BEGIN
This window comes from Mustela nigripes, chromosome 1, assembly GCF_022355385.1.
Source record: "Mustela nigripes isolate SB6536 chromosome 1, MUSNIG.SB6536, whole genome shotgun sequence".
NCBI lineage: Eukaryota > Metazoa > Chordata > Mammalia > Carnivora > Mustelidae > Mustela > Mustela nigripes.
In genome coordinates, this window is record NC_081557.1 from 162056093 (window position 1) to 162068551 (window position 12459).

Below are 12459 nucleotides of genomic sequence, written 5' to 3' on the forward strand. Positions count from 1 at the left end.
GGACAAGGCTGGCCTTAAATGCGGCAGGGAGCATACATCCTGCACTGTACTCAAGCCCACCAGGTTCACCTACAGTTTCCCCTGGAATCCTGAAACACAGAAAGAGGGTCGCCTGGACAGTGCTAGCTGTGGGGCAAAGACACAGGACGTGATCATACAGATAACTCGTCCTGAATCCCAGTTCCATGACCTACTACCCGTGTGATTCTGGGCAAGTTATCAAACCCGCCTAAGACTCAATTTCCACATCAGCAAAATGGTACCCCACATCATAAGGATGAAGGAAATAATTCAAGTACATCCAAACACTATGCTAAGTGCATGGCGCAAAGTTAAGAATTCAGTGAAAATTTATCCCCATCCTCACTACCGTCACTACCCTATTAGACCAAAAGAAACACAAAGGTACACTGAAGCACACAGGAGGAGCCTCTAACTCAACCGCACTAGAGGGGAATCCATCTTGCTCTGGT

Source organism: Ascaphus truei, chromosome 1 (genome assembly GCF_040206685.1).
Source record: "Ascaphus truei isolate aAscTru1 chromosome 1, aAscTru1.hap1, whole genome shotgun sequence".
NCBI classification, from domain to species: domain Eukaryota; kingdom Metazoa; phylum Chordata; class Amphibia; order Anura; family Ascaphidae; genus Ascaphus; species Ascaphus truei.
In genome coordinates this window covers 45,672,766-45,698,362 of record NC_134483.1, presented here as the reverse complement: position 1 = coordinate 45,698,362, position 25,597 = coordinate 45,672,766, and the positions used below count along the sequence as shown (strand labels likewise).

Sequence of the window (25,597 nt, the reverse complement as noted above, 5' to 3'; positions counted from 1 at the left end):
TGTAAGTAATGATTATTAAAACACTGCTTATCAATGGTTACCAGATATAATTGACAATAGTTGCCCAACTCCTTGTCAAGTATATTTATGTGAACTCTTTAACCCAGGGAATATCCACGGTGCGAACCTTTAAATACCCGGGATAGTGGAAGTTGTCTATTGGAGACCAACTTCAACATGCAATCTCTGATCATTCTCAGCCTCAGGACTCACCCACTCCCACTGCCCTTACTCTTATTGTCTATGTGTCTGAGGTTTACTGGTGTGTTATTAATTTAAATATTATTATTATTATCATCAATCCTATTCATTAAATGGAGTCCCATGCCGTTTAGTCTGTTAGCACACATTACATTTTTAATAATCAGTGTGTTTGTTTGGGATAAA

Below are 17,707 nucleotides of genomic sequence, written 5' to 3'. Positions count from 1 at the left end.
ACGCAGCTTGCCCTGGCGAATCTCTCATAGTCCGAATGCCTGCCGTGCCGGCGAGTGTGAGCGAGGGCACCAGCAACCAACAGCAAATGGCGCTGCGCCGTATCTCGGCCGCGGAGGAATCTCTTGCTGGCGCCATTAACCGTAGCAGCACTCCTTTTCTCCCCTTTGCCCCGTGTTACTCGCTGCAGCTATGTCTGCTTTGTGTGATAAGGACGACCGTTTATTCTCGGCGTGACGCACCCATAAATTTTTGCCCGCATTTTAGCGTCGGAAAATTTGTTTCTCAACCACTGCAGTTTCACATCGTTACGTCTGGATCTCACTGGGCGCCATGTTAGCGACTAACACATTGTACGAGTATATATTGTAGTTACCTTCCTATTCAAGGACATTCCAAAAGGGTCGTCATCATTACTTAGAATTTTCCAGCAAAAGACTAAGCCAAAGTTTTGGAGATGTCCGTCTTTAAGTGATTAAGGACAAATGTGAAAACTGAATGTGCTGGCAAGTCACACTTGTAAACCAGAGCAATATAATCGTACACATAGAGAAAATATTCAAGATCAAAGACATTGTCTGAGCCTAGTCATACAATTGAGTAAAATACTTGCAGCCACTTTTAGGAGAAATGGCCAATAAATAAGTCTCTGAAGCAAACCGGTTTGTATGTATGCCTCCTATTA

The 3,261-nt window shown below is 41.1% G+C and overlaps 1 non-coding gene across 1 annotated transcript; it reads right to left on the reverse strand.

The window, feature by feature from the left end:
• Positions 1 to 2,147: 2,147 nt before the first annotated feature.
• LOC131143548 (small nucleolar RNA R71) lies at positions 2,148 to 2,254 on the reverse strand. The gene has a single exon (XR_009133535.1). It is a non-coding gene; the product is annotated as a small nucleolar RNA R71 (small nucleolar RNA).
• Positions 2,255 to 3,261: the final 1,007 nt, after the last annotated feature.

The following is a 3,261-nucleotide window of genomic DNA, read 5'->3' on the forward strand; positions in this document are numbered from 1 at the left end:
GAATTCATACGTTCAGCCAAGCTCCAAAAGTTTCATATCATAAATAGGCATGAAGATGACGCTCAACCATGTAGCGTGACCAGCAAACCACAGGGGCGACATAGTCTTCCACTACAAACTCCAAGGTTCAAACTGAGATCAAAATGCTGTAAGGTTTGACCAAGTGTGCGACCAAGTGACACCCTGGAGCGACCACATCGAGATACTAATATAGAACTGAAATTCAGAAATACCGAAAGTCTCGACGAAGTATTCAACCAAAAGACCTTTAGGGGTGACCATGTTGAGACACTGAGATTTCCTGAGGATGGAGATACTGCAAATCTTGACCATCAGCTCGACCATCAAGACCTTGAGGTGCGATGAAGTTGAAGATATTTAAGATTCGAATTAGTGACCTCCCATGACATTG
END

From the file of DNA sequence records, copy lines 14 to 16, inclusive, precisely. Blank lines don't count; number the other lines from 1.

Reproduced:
ACGCAGCTTGCCCTGGCGAATCTCTCATAGTCCGAATGCCTGCCGTGCCGGCGAGTGTGAGCGAGGGCACCAGCAACCAACAGCAAATGGCGCTGCGCCGTATCTCGGCCGCGGAGGAATCTCTTGCTGGCGCCATTAACCGTAGCAGCACTCCTTTTCTCCCCTTTGCCCCGTGTTACTCGCTGCAGCTATGTCTGCTTTGTGTGATAAGGACGACCGTTTATTCTCGGCGTGACGCACCCATAAATTTTTGCCCGCATTTTAGCGTCGGAAAATTTGTTTCTCAACCACTGCAGTTTCACATCGTTACGTCTGGATCTCACTGGGCGCCATGTTAGCGACTAACACATTGTACGAGTATATATTGTAGTTACCTTCCTATTCAAGGACATTCCAAAAGGGTCGTCATCATTACTTAGAATTTTCCAGCAAAAGACTAAGCCAAAGTTTTGGAGATGTCCGTCTTTAAGTGATTAAGGACAAATGTGAAAACTGAATGTGCTGGCAAGTCACACTTGTAAACCAGAGCAATATAATCGTACACATAGAGAAAATATTCAAGATCAAAGACATTGTCTGAGCCTAGTCATACAATTGAGTAAAATACTTGCAGCCACTTTTAGGAGAAATGGCCAATAAATAAGTCTCTGAAGCAAACCGGTTTGTATGTATGCCTCCTATTA

The 3,261-nt window shown below is 41.1% G+C and overlaps 1 non-coding gene across 1 annotated transcript; it reads right to left on the reverse strand.

The window, feature by feature from the left end: